The Gulf Cooperation Council (GCC) secretary general on Thursday criticised Cairo's accusations of Qatar "supporting terrorism" at an Arab League meeting the day before, describing them in a statement issued on the GCC website as "utterly false" and "not conducive to Arab solidarity at this critical moment."
GCC secretary general Abdullatif Al-Zayani said the Egyptian accusations contradict what he described as the "sincere efforts of Qatar to fight terrorism."
"Such statements do not help to consolidate Arab solidarity at a time when our homelands face considerable challenges threatening their security, stability and sovereignty," he said.
He said that these accusations contradict the "sincere efforts" of Qatar and the five other GCC member states in "combating terrorism and extremism and supporting joint Arab cooperation."
On Wednesday, during deliberations at an Arab league meeting to discuss a joint Arab response to Egypt's airstrikes against Islamic State (IS) targets in Libya, Qatar criticised what it described as the "unilateral" Egyptian airstrikes, saying Cairo had failed to consult with fellow Arab League member states beforehand.
Egypt's envoy to the Arab League Adel Tarek responded by defending Egypt's right to defend itself, accusing Doha of "supporting terrorism", according to Egyptian state news agency MENA.
Later on Wednesday, Qatar recalled its ambassador in Cairo "for consultation".
On Monday, Egypt launched airstrikes against suspected IS arms caches and training camps in the eastern Libyan city of Derna after the Al-Qaeda offshoot released a video showing the beheading of Coptic Christians.
Saudi Arabia, the United Arab Emirates (UAE) and Bahrain -- all three member of the GCC -- ended an eight-month-long rift with Qatar in November of last year, when the oil-rich states reinstated their ambassadors to Doha after withdrawing them over its support for Islamist groups including the Muslim Brotherhood.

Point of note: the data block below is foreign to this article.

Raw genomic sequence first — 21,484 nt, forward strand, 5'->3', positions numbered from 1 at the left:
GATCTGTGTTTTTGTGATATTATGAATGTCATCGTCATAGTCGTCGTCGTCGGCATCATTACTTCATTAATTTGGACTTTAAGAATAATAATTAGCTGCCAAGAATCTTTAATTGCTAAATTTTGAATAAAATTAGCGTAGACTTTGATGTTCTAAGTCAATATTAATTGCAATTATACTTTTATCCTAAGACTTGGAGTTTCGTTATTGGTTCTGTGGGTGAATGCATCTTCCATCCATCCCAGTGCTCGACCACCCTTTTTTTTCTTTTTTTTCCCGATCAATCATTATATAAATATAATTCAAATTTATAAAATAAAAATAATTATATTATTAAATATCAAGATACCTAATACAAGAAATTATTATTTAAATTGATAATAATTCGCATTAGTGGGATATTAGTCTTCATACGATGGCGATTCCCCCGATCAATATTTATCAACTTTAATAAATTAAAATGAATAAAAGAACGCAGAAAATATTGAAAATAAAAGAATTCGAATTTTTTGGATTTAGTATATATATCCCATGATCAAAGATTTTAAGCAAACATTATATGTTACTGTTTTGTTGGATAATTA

Despite Qatar's reservations, the Arab League on Wednesday expressed its "complete understanding" of Egypt's air strikes and its support to Cairo's call for lifting an arms embargo on Libya's internationally-recognised government to help the North African country in its fight against extremism.
The United Nations special envoy to Libya Bernardino Leon has said that extremism in Libya can only be defeated with a united Libyan government backed by strong international support. The UN is mediating between the rival factions in Libya with the aim of ceasing hostilities and forging a unity government.
Egyptian president Abdel Fattah El-Sisi on Tuesday called on the UN to authorise an international coalition to intervene in the neighbouring country, in an interview with French radio.
But Egypt's foreign ministry said a day later, on Wednesday, that a resolution submitted by Arab nations to the UN Security Council did not call for international military intervention.
The announcement came after Western powers -- including the US, France and Britain -- stressed the need for a "political solution" to the conflict.
Egypt and Qatar have been at loggerheads since the 2013 ouster of Islamist president Mohamed Morsi, whom Doha had staunchly supported.
Cairo has accused Doha-based media outlet Al-Jazeera of being a mouthpiece for the Muslim Brotherhood, a group that Egypt, UAE and Saudi Arabia have listed as a "terrorist organisation".
The UAE and Saudi Arabia see the group's brand of political Islam as a threat to their monarchies.
Qatar said in December that it would suspend Al-Jazeera Mubashir Masr's broadcast, as Doha and Cairo sought to mend ties amid mediation by Saudi Arabia.
GCC member states include Saudi Arabia, Bahrain, the United Arab Emirates, Kuwait, Oman and Qatar.